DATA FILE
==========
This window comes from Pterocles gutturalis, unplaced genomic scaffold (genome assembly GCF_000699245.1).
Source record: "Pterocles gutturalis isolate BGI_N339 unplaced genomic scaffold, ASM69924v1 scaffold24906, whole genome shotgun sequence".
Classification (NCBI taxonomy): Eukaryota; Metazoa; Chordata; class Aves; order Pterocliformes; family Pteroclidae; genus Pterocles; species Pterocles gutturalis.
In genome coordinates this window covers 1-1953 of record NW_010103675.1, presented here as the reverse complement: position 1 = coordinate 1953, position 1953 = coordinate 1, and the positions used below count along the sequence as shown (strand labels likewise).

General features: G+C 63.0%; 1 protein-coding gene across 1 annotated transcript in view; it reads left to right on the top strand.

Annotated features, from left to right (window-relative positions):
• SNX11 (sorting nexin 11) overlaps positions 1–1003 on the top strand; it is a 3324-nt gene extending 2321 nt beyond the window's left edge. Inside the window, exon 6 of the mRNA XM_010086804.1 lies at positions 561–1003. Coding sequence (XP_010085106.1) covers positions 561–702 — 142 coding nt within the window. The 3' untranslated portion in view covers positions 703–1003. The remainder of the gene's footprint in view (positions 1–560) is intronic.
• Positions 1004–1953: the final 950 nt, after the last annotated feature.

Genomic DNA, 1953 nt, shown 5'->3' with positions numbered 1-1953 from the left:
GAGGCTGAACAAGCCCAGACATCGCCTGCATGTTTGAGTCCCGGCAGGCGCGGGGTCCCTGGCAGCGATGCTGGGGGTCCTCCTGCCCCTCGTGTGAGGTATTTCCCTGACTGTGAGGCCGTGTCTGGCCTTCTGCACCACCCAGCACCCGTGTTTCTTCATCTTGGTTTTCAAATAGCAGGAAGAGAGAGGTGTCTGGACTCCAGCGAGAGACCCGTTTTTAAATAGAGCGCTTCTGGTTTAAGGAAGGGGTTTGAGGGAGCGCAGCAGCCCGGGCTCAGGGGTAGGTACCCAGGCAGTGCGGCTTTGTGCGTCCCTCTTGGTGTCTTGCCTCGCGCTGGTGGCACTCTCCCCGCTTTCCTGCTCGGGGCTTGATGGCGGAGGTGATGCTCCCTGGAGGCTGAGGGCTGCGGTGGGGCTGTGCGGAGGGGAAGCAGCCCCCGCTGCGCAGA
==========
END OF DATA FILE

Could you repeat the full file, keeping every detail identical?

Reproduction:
This window comes from Pterocles gutturalis, unplaced genomic scaffold (genome assembly GCF_000699245.1).
Source record: "Pterocles gutturalis isolate BGI_N339 unplaced genomic scaffold, ASM69924v1 scaffold24906, whole genome shotgun sequence".
Classification (NCBI taxonomy): Eukaryota; Metazoa; Chordata; class Aves; order Pterocliformes; family Pteroclidae; genus Pterocles; species Pterocles gutturalis.
In genome coordinates this window covers 1-1953 of record NW_010103675.1, presented here as the reverse complement: position 1 = coordinate 1953, position 1953 = coordinate 1, and the positions used below count along the sequence as shown (strand labels likewise).

General features: G+C 63.0%; 1 protein-coding gene across 1 annotated transcript in view; it reads left to right on the top strand.

Annotated features, from left to right (window-relative positions):
• SNX11 (sorting nexin 11) overlaps positions 1–1003 on the top strand; it is a 3324-nt gene extending 2321 nt beyond the window's left edge. Inside the window, exon 6 of the mRNA XM_010086804.1 lies at positions 561–1003. Coding sequence (XP_010085106.1) covers positions 561–702 — 142 coding nt within the window. The 3' untranslated portion in view covers positions 703–1003. The remainder of the gene's footprint in view (positions 1–560) is intronic.
• Positions 1004–1953: the final 950 nt, after the last annotated feature.

Genomic DNA, 1953 nt, shown 5'->3' with positions numbered 1-1953 from the left:
GAGGCTGAACAAGCCCAGACATCGCCTGCATGTTTGAGTCCCGGCAGGCGCGGGGTCCCTGGCAGCGATGCTGGGGGTCCTCCTGCCCCTCGTGTGAGGTATTTCCCTGACTGTGAGGCCGTGTCTGGCCTTCTGCACCACCCAGCACCCGTGTTTCTTCATCTTGGTTTTCAAATAGCAGGAAGAGAGAGGTGTCTGGACTCCAGCGAGAGACCCGTTTTTAAATAGAGCGCTTCTGGTTTAAGGAAGGGGTTTGAGGGAGCGCAGCAGCCCGGGCTCAGGGGTAGGTACCCAGGCAGTGCGGCTTTGTGCGTCCCTCTTGGTGTCTTGCCTCGCGCTGGTGGCACTCTCCCCGCTTTCCTGCTCGGGGCTTGATGGCGGAGGTGATGCTCCCTGGAGGCTGAGGGCTGCGGTGGGGCTGTGCGGAGGGGAAGCAGCCCCCGCTGCGCAGA